City of Prague
There have been human settlements in the area around the City of Prague since the primeval age. The location was perfect - a ford across the river, fertile ground and merchants using the ford to get to Germany, Poland and other countries.
Prague as a royal city began between 880 - 890 AD, when Prince Bořivoj I started to build his residence at the site of today's Prague Castle. In the first half of the 10th century a second royal residence was built - Vyšehrad (Higher Castle). Both of these residencies were built on steep hills, below which large business centres were established.
In the 13th century the citizens in the Vyšehrad area came together in Prague Old Town and built a fortification around the town which is still visible in places. In 1257 King Přemysl Otakar II established and fortified Prague New Town which lies on the left river bank. Since the 14th century this area has been called Smaller Town.
The Roman Emperor and great Bohemian (Czech and Moravian) King Charles IV (1346-1378) brought the golden age to both of towns. He established the university, the first in Central Europe (1348), he laid down foundations to Prague New Town (1348), enlarged the Prague Castle Area, Hradčany and Smaller Town. He built dozens of religious and secular buildings. Prague became an amazing gothic city, one of the largest in Europe with 8.2 km, and more than 40 000 citizens.
Reformation of the Catholic Church and social problems lead to a reform movement that was symbolically started by the death of Jan Hus (1415) who was burned to death in Constanze. The Hussite revolution (1419 - 1434) liquidated royal power in the City of Prague and the Catholic Church, and defended the City against the Crusade of Roman Emperor Zikmund. During the revolution many of the churches and religious buildings were destroyed, including libraries and galleries. In 1526 the Habsburgs gained the Bohemian crown and immediatly began to reduce the rights of the Prague citizens, which continued during the reign of Ferdinand I and included an unsuccesful riot in 1547. Though for many Czech people this was the dark age of Prague and Czech history, it was almost a golden age for the culture and architecture. In the second half of 16th century the whole city was being reconstructed in renaissance style and from 1583 - 1612 the art-loving Roman Emperor, Rudolf II, relocated his royal seat from Vienna to Prague. Artists, magicians and scientists were drawn to Rudolf and to Prague. At that time Prague had more then 60 000 citizens and was one of the main cities of Europe.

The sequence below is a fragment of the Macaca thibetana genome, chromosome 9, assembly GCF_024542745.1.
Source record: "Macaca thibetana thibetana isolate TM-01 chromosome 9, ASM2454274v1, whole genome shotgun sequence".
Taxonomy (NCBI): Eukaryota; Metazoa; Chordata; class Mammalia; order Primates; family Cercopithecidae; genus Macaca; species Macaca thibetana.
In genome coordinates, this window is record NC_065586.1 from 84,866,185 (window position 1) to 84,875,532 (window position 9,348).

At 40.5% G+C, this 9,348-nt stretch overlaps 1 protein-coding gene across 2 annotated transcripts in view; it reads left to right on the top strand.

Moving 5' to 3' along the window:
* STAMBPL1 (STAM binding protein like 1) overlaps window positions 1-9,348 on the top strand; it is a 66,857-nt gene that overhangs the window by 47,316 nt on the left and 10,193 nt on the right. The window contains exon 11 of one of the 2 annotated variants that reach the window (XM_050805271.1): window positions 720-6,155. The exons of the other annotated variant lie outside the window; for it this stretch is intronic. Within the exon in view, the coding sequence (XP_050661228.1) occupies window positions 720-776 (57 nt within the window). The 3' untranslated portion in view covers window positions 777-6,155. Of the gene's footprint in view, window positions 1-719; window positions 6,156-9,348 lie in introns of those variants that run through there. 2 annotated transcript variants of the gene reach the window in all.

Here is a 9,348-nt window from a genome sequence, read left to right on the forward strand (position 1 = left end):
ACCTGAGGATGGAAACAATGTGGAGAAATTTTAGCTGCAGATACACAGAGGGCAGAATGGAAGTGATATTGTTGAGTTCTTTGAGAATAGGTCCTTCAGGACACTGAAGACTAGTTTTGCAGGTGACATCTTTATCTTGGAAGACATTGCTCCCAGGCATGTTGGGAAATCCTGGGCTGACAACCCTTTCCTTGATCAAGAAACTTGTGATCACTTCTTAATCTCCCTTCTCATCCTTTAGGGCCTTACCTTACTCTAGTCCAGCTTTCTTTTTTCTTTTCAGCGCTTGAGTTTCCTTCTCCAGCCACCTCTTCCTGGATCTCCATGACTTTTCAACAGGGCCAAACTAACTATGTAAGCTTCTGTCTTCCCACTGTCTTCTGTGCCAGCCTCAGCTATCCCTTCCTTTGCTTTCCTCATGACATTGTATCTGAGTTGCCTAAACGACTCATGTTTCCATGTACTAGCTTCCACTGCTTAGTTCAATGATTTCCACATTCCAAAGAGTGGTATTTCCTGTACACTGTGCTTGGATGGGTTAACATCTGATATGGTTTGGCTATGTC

The year 1620 was a sad year for the whole country. During the battle of White Mountain the Protestants lost their battle over the Catholics. Many protestants, including John Amos Commenius, had to emigrate to other protestants countries. The royal court moved back to Vienna and Prague started to lose its power and wealth. Again, though it was a sad time for the people, it was a good time for the culture. Baroque had its turn and the Catholic Church erected some great buildings in Prague -the National Library and Saint Nicholaus Church to name but two. On 12 February 1748, the Roman Emperor Joseph II united the four independent Prague towns - Old Town, New Town, Small Town and Hradčany - into one, Prague City.
More than two decades after the Velvet Revolution and the fall of communism, Prague is seen as a cosmopolitan city with an unique combination of a thrilling history, glorious architecture, and a huge variety of entertainment.